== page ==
Fast forward fifty years to today, and the nominalists' appetite for slavery has turned to the social-political realm. Now they self-identify as "non-binary genderists." Male and female pertain to propositions, but not definitions; the mind, which possibly reflects reality, but not the body, which certainly reflects reality. If the goal is to enslave people's bodies, then you certainly don't want to encourage them to pursue knowledge of reality.
    Slavery is about controlling people's minds and bodies. Nominalism is a philosophy of slavery. A nominalist wants to be a master, a ruler of humans. And so he places himself above normal humans, both mentally and physically. Mentally he is a "non-binary" word-maker, whose speech must not be questioned. And physically he is a "non-binary" entity, whose very identity must not be questioned. When he says he is this or that, then he is this or that. And if he orders you to call him she or they, then your duty is to call him she or they. For he is the master, and you are the slave. He is a member of the "non-binary" royal family. And you are part of the lowly, unenlightened "binary" or "cisgender" class.
    If Rand were alive, she might say that nominalism has managed to reach an even deeper depth than anyone ever imagined possible. Verbal and sexual aberrants are being crowned as intellectual and moral superiors. And we, the normal ones, are the tolerated clown jesters of the circus kingdom.
    Drag queens and miladyboys.
    Bow down to your new rulers!

  10. Like
    CartsBeforeHorses reacted to dream_weaver in What are you listening at the moment?   
    Disturbed—The Sound Of Silence
  11. Like
    CartsBeforeHorses reacted to dream_weaver in Is "groupthink" an anti-concept?   
    In the battle for the mind, how does "groupthink" factor in?
    Each individual mind needs to do the work independently to arrive at a valid conclusion. The exchange of ideas can help to reduce the amount of time to discover valid conclusions, or conversely it can hinder reaching a valid conclusion.
    In order to streamline the process, those committed to such a task need establish the veracity of their idea(s) prior bringing them to the table. When a valid conclusion is served properly, it can then be consumed on the basis of its own merits.
  12. Like
    CartsBeforeHorses reacted to Craig24 in How Nazis Recruit Normie Conservatives For Meme Wars   
    I'll denounce white supremacy until it goes away but what do I after that?  The left is not going to believe me and they will call me a racist because I'm not one of them.  
  13. Like
  14. Like
    CartsBeforeHorses got a reaction from DonAthos in The Audit   
    I have only been on this board for a couple months, but I find you to be a particularly bright, intelligent individual with a happy sense of life. Whatever you might have been in the past, you have obviously changed for the better.
    I would recommend reading Dr. Joseph Murphy's "The Power of Your Subconscious Mind." I should warn ahead of time that the book is from a New Age author who was an ordained Jesuit minister, so there are references throughout to the "law of attraction" and miracles... Nevertheless I still recommend the book because Murphy does the best job of any author that I know of describing 1. the nature of the subconscious mind, 2. how to change its contents, and 3. how to harness its power. For only $1 on Kindle, I would consider that money well spent.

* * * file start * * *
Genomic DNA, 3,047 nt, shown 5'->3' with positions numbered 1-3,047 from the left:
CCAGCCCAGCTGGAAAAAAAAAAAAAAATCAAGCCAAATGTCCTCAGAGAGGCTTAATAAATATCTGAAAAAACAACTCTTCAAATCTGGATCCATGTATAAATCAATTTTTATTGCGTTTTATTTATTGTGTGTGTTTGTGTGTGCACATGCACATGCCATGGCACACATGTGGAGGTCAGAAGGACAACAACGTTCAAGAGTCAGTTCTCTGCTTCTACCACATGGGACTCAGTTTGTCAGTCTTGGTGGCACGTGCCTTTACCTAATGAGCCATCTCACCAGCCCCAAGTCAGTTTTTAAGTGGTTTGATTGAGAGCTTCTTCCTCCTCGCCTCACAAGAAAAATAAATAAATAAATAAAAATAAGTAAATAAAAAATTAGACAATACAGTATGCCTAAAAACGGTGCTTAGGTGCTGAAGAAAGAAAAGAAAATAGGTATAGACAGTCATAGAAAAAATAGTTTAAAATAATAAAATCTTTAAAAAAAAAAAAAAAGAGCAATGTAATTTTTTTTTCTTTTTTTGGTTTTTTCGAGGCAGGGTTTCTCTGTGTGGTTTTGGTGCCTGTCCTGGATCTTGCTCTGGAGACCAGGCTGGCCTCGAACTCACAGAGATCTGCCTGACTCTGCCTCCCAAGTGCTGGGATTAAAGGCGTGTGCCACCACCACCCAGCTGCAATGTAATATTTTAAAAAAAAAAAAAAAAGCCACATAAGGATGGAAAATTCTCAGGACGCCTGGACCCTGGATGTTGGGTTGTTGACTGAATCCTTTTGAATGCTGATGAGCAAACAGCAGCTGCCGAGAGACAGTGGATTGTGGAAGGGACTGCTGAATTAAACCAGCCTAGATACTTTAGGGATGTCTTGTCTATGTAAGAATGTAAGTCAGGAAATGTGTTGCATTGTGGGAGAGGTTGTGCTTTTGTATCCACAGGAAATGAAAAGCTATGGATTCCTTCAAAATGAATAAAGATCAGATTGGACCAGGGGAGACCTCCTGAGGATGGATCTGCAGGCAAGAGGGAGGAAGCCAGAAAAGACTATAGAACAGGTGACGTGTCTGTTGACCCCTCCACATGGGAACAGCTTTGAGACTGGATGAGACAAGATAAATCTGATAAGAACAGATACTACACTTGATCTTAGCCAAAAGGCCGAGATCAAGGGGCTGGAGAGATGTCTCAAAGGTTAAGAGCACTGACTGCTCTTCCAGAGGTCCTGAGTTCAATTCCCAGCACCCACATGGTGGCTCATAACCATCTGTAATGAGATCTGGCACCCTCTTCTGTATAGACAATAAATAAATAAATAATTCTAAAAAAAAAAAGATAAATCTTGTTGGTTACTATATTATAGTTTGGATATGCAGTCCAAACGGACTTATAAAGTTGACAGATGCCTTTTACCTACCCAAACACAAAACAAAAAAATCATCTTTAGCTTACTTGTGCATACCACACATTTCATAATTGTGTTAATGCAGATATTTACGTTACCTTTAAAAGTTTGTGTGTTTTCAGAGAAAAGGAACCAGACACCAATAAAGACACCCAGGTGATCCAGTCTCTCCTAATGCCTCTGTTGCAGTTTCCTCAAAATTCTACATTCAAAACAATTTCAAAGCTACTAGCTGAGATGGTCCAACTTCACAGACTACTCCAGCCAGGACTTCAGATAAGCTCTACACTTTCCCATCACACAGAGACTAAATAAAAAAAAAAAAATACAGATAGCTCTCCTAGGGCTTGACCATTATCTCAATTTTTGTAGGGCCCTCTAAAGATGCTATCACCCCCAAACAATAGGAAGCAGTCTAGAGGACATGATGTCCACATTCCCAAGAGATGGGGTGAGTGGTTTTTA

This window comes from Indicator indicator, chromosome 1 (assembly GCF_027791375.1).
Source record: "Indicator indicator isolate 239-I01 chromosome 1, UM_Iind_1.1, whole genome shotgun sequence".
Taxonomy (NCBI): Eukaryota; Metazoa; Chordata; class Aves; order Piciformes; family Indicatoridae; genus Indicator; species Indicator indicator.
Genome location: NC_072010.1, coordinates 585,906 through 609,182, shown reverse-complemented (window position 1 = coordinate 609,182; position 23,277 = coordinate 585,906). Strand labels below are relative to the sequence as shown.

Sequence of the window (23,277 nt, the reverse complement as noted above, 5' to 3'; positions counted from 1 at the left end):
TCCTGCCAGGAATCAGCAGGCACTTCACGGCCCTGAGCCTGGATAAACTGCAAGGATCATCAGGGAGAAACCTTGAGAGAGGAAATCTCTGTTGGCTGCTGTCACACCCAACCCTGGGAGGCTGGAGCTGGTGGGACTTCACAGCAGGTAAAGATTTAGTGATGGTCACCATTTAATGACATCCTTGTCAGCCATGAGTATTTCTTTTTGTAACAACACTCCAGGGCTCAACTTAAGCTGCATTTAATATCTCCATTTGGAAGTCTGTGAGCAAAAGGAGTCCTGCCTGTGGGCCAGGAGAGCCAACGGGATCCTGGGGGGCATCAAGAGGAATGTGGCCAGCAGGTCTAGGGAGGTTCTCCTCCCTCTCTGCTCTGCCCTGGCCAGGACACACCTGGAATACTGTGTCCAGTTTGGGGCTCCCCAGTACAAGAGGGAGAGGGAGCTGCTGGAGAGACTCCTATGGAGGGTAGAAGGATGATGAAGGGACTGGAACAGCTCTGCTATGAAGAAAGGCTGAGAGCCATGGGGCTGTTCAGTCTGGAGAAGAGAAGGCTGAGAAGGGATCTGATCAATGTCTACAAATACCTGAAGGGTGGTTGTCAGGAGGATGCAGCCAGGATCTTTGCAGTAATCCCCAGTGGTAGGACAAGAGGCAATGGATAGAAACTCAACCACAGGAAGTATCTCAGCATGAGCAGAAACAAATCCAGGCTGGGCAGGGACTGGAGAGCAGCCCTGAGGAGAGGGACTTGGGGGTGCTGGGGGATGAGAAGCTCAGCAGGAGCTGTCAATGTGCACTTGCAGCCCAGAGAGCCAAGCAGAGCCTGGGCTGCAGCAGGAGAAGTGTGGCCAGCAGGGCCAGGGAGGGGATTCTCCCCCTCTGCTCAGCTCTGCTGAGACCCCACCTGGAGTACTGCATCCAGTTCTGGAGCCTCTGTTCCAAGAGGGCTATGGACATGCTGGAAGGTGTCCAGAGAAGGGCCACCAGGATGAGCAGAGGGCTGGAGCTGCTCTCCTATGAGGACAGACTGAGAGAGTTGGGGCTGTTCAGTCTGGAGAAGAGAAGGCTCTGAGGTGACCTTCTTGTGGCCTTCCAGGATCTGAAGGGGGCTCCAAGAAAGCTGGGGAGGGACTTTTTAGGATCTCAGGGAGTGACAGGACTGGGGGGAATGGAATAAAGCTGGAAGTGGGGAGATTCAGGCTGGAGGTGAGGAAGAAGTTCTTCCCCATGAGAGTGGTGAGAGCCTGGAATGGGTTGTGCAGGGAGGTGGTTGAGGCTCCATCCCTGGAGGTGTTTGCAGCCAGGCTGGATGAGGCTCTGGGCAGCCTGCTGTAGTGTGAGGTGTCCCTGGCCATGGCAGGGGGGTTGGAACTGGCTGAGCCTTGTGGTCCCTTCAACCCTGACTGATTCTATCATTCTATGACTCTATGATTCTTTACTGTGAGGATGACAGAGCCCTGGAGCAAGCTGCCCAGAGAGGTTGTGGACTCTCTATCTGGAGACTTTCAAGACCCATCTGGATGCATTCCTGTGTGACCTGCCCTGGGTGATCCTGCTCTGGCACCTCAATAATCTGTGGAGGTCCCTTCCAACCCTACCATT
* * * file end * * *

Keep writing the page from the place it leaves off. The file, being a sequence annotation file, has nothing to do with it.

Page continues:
Also know that "Life is practice." The learning and refinement process never ceases. It is a continual journey and you will gain wisdom along the way, knowledge of what you did wrong and how you could do better in the future. In that sense you are never a "finished product" and should never hope to be so... that would mean that your personal development has come to a stop.
    I wish you luck on your continued journey--and know that you will not be alone. I too am constantly refining my reasoning process, and my psycho-epistemology...
    I think Huey Lewis put it best... "All I wish for tomorrow, is to get it better than today."
  15. Thanks
    CartsBeforeHorses got a reaction from Harrison Danneskjold in What are you listening at the moment?   
    Love Caravan Palace!
    Over the Hills is definitely a good one, but my favorite Nightwish song is this:
    Nightwish - "Planet Hell"
  16. Thanks
    CartsBeforeHorses reacted to KyaryPamyu in Two Philosophers   
    "Imagine the whole of Nature stretched blooming at my feet; a line of blue, misty hills encompassed the horizon in the east; the sun was sinking in the west; all Nature's temple lay before our enchanted eyes. Like Thetis, I could have flown down, and sunk into those flowery rivers. [...] At length, when the sun had just set, a mass of blossoming spring roses came floating up out of the dying rays - the tops of the mountains glowing, the woods all aflame - and illimitable Nature melted into soft rosy tints; and as I was gazing into this ocean of purple, [...] all stood enchanted before me, and sweetly smiled at me." — Robert Schumann, from a letter to a friend, dated Aug. 29, 1827
    If all life were to disappear off the face of the earth, would beauty still exist? Obviously not. Beauty is an evaluation, made by a mind whose nature allows it to experience the phenomenon of beauty. Thus, one philosopher concludes: "beauty does not actually exist in the world. When the Poet says that roses are beautiful, he is not referring to something that exists out there. He describes a subjective mental construct. To him, either beauty exists out there in the world, just like trees and stars do, or it only exists in man's mind. Only non-mental things are real, and to be of a mental nature automatically means to not have reality or substance.